I need to acquire a digital certificate to be used for encrypting files prior to uploading it to a bank's online service. Three commercial Certificate Authorities (CAs) were recommended by the bank, namely: Entrust, Thawte and Verisign.

I was given six (6) characteristics of what I should be looking for. These items cover specs like the type of MDA, encryption algo, key size, certificate export formats, etc. Couldn't I just have the SKU number?

An SKU would have been most useful. The CA websites and storefronts were basically stocked with a slew of server SSL products -- my digital certificate is buried in some obscure page somewhere. Before I entirely lost my shopping appetite, Verisign's livechat popped into peripheral view. Good thing! I was about to put this off for another day.

After a couple of minutes, I got my answer. I need a Class 1 Digital ID and the product page is tucked here. Thawte has a livechat button, too -- but after three reps and twice the wait, I was informed politely that Thawte does not sell client certificates for commercial use. Entrust has no livechat and email response is rather sluggish.

You can purchase a Verisign Digital ID online for US$19.95 per year. A 60-day trial is also available for free. International customers, though, are served by the VeriSign Trust Network of International affiliates. That's me! I pray that dealing with their local affiliate is just as breezy.

Monday, January 21, 2008

A Tcl Web Service client for KnowledgeTree Document Management System

Sometime last year, I dabbled with KnowledgeTree's web services and (somehow I've forgotten why) I ended up with a Tcl client to perform a document upload.

Before I lose this chunk of code or forget about it altogether (and it happens a lot), I decided to post it here:

package require SOAP
package require http
package require TclCurl

set prx ""
set url ""
set usr "admin"
set pas "admin"
set ipa "any"

set upf "upload-me.txt"
set typ "multipart/form-data"

proc log_it { chn msg } {
set stm [clock format [clock seconds] -format "%Y/%m/%d %H:%M:%S %a"]
puts $chn "$stm : $msg"

SOAP::create kt_login \
-proxy $prx \
-params { "username" "string" "password" "string" "ip" "string"} \
-name login
SOAP::create kt_add_document \
-proxy $prx \
-params { "session_id" "string" "folder_id" "int" "title" "string" "filename" "string" \
"documentype" "string" "tempfilename" "string" } \
-name add_document
SOAP::create kt_logout \
-proxy $prx \
-params { "session_id" "string"} \
-name logout

set log "debug.log"

if { [catch {open $log a} out] } {
puts stderr "Error: $out"
set out "stderr"

set rsp [kt_login $usr $pas $ipa]
set sta [lindex $rsp 1]
set ses [lindex $rsp 3]
log_it $out "Login: status ($sta); session ($ses)"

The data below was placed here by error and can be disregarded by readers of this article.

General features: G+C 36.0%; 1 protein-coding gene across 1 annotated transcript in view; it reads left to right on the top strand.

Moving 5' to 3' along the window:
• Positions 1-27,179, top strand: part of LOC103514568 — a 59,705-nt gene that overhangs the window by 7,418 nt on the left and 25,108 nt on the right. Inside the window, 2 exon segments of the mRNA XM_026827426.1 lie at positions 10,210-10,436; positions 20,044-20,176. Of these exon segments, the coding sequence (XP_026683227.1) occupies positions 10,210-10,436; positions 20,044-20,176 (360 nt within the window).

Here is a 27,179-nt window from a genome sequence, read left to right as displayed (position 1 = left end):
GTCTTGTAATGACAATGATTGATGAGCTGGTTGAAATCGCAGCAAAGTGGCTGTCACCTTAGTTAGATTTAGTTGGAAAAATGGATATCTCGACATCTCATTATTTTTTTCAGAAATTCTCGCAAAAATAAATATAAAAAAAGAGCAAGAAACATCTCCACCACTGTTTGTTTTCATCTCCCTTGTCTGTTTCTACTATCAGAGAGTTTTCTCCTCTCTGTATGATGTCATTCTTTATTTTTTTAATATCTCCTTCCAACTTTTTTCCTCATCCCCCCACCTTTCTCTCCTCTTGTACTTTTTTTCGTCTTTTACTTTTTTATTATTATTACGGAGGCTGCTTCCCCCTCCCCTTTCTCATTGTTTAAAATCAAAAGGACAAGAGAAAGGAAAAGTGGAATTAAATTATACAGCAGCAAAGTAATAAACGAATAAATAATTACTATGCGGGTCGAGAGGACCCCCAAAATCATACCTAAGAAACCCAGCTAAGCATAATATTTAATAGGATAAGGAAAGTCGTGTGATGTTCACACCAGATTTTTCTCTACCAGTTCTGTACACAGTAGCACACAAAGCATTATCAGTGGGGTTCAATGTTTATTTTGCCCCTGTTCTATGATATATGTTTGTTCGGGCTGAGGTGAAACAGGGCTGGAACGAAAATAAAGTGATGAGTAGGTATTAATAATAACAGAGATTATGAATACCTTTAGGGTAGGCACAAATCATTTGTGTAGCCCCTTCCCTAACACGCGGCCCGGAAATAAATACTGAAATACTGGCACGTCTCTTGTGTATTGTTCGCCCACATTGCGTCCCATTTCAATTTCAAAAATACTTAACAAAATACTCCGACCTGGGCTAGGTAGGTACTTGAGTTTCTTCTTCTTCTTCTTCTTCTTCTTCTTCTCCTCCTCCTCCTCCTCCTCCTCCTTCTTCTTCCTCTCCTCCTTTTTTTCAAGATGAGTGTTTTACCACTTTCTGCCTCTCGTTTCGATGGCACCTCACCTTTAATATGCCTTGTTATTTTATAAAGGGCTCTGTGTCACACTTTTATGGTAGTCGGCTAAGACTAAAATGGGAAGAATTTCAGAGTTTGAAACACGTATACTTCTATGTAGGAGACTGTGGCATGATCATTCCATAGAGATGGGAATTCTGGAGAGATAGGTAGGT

set opt "session_id $ses action A"
set crl [curl::init]
set rsp [$crl configure -url $url -bodyvar rsp -post 1 \
-httppost [list name "file1" file $upf contenttype $typ] \
-httppost [list name "session_id" contents $ses] \
-httppost [list name "action" contents A] \
-httppost [list name "output" contents php] \
catch { $crl perform } curlErrorNumber
if { $curlErrorNumber != 0 } {
error [curl::easystrerror $curlErrorNumber]
$crl cleanup

log_it $out "Upload: response ($rsp)"

set ps1 [string first "\"tmp_name\";s:" $rsp 0]
set ps2 [string first ":\"" $rsp [expr $ps1 + 12]]
set ps3 [string first "\";s:5:\"error\"" $rsp 0]
set tmp [string range $rsp [expr $ps2 + 2] [expr $ps3 - 1]]

# Define folder where to upload files
set fld 1;
set ttl "My Document";
set doc "Default"

set rsp [kt_add_document $ses $fld $ttl $upf $doc $tmp]
log_it $out "Add Document: response ($rsp)"

set rsp [kt_logout $ses]
log_it $out "Logout: response ($rsp)"

close $out

The upload facility is implemented by upload.php and returns a response coming out of php's serialize() function. I've mangled upload.php to return a response in xml or json format. The code changes are posted in the Knowledgetree community forum here.

The above Tcl code digests the php's serialize() output.

For xml output, here are the relevant changes:

set crl [curl::init]
set rsp [$crl configure -url $url -bodyvar xml -post 1 \
-httppost [list name "file1" file $upf contenttype $typ] \
-httppost [list name "session_id" contents $ses] \
-httppost [list name "action" contents A] \
-httppost [list name "output" contents xml] \
set top [dom parse $xml]
set sel [$top selectNodes /results/uploads/document/tmp_name/text()]
set tmp [$sel nodeValue]
$top delete

And for json..

set rsp [$crl configure -url $url -bodyvar rsp -post 1 \
-httppost [list name "file1" file $upf contenttype $typ] \
-httppost [list name "session_id" contents $ses] \
-httppost [list name "action" contents A] \
-httppost [list name "output" contents json] \
set ps1 [string first "\"tmp_name\":\"" $rsp 0]
set ps2 [string first "\",\"error\"" $rsp 0]
set tmp [string range $rsp [expr $ps1 + 12] [expr $ps2 - 1]]

Check the contents of debug.log for any errors. A successful operation produces this output: